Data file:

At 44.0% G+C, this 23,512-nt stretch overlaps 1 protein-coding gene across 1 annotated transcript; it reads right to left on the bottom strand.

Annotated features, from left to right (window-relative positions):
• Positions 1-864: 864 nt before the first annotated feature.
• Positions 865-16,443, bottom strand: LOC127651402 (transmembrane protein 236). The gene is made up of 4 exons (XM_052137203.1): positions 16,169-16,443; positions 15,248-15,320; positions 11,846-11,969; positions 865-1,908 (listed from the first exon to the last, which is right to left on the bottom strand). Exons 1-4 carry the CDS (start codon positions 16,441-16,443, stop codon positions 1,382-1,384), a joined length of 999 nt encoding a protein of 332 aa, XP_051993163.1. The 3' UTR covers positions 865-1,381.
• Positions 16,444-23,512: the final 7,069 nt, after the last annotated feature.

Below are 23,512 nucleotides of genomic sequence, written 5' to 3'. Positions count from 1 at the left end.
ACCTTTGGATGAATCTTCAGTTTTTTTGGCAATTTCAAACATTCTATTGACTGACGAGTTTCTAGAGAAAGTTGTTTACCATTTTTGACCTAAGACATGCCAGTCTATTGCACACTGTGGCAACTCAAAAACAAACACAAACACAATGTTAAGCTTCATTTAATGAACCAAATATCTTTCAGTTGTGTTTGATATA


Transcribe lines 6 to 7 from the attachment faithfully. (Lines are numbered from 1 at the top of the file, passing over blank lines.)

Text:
Below are 23,512 nucleotides of genomic sequence, written 5' to 3'. Positions count from 1 at the left end.
ACCTTTGGATGAATCTTCAGTTTTTTTGGCAATTTCAAACATTCTATTGACTGACGAGTTTCTAGAGAAAGTTGTTTACCATTTTTGACCTAAGACATGCCAGTCTATTGCACACTGTGGCAACTCAAAAACAAACACAAACACAATGTTAAGCTTCATTTAATGAACCAAATATCTTTCAGTTGTGTTTGATATA